Extreme solar flare hits Earth today causing radio blackout over Asia

A LARGE sunspot explosion shot a solar flare at Earth today.

The sunspot exploded in the early hours of the morning and led to a solar storm on Earth.

Nasa captured this footage of the sunspot


Nasa captured this footage of the sunspotCredit: NASA’s Solar Dynamics Observatory

The space experts at SpaceWeather.com said: “Growing sunspot AR3032 exploded on June 13th (0407 UT), producing an M3-class solar flare that lasted nearly 8 hours from beginning to end.”

They added: “Extreme ultraviolet radiation from the flare ionized the top of Earth’s atmosphere, causing a shortwave radio blackout over Japan and southeast Asia.

“Radio operators in the area may have noticed unusual propagation effects at frequencies below 30 MHz for more than an hour after the flare’s peak.

“Also, the explosion hurled a magnificent CME into space, according to coronagraphs onboard the Solar and Heliospheric Observatory (SOHO).”

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The radio blackout is said to have ended now.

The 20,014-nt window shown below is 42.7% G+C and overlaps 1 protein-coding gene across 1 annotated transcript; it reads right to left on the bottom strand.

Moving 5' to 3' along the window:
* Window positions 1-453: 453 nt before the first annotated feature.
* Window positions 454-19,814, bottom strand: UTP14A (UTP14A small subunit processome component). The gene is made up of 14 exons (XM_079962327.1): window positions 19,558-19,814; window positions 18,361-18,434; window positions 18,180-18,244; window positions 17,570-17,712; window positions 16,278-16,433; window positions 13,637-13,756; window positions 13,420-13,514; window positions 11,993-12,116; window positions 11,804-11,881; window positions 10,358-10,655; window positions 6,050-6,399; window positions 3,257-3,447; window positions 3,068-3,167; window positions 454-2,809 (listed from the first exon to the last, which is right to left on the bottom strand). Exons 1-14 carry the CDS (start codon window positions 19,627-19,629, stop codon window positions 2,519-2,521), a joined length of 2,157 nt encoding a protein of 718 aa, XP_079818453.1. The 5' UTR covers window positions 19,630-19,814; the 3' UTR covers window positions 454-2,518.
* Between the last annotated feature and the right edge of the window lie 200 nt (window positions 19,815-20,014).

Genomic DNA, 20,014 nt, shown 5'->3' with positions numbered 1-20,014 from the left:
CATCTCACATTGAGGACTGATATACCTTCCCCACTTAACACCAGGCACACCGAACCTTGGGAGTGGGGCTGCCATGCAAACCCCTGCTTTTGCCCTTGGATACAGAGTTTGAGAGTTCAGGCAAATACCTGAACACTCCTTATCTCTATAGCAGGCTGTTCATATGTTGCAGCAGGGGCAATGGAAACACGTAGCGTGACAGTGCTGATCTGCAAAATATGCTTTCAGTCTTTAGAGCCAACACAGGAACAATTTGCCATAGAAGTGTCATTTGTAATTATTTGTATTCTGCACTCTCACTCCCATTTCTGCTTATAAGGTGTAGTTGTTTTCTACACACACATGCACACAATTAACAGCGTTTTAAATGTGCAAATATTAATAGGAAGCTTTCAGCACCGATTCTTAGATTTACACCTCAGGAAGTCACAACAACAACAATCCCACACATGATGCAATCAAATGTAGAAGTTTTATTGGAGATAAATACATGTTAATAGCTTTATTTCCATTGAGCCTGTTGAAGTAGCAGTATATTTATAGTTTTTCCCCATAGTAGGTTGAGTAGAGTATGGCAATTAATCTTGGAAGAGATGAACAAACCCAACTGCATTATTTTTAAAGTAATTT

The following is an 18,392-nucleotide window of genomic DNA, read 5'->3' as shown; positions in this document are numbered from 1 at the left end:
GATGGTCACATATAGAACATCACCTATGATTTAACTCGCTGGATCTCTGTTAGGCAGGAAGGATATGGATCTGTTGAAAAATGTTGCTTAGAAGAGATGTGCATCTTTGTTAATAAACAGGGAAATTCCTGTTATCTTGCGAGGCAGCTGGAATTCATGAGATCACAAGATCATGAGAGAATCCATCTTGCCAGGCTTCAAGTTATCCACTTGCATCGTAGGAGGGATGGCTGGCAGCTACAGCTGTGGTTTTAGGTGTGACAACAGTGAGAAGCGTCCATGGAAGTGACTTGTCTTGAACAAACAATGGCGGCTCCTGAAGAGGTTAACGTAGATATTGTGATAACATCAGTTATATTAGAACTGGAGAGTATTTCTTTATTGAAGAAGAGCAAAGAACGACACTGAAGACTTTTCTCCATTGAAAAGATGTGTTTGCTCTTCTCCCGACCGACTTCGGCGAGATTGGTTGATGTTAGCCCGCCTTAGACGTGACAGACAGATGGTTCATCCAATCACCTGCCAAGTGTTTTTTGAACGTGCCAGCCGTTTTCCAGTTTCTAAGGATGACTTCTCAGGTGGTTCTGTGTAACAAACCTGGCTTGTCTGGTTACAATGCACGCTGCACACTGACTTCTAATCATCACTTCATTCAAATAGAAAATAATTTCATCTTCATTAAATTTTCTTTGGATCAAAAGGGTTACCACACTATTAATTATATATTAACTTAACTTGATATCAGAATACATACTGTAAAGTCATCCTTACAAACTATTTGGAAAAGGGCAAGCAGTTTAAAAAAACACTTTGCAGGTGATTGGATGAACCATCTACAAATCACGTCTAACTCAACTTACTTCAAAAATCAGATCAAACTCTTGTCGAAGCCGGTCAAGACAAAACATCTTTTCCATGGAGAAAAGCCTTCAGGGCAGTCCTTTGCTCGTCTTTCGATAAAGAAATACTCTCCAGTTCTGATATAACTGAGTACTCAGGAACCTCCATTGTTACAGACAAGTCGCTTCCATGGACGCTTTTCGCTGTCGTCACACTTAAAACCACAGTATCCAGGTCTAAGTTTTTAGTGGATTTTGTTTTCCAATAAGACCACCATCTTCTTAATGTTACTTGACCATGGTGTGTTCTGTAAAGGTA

Each solar flare that hits Earth is graded and a M-Class flare is in the middle of the scale.

M-Class flares can cause brief radio blackouts and radiation storms.

X-class flares are much stronger and can cause planet-wide radio blackouts.

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They can also cause long-lasting solar storms.

Solar flares are bursts of radiation from the Sun that sometimes hit Earth.

Nasa explains: “A solar flare is an intense burst of radiation coming from the release of magnetic energy associated with sunspots.”

Adding: “Flares are also sites where particles (electrons, protons, and heavier particles) are accelerated.”

Solar flares can last just minutes or shoot out streams of radiation for hours.

The good news is that Earth largely protects us from the damaging impact of solar flares by using its magnetic field.

They’re not threatening the health of humans on Earth but sometimes pose a threat to astronaut safety.

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One good thing about solar storms is that they can produce very pretty natural light displays like the Northern Lights.

Auroras are examples of the Earth’s magnetic field getting bombarded by the solar wind, which creates pretty green and blue displays.

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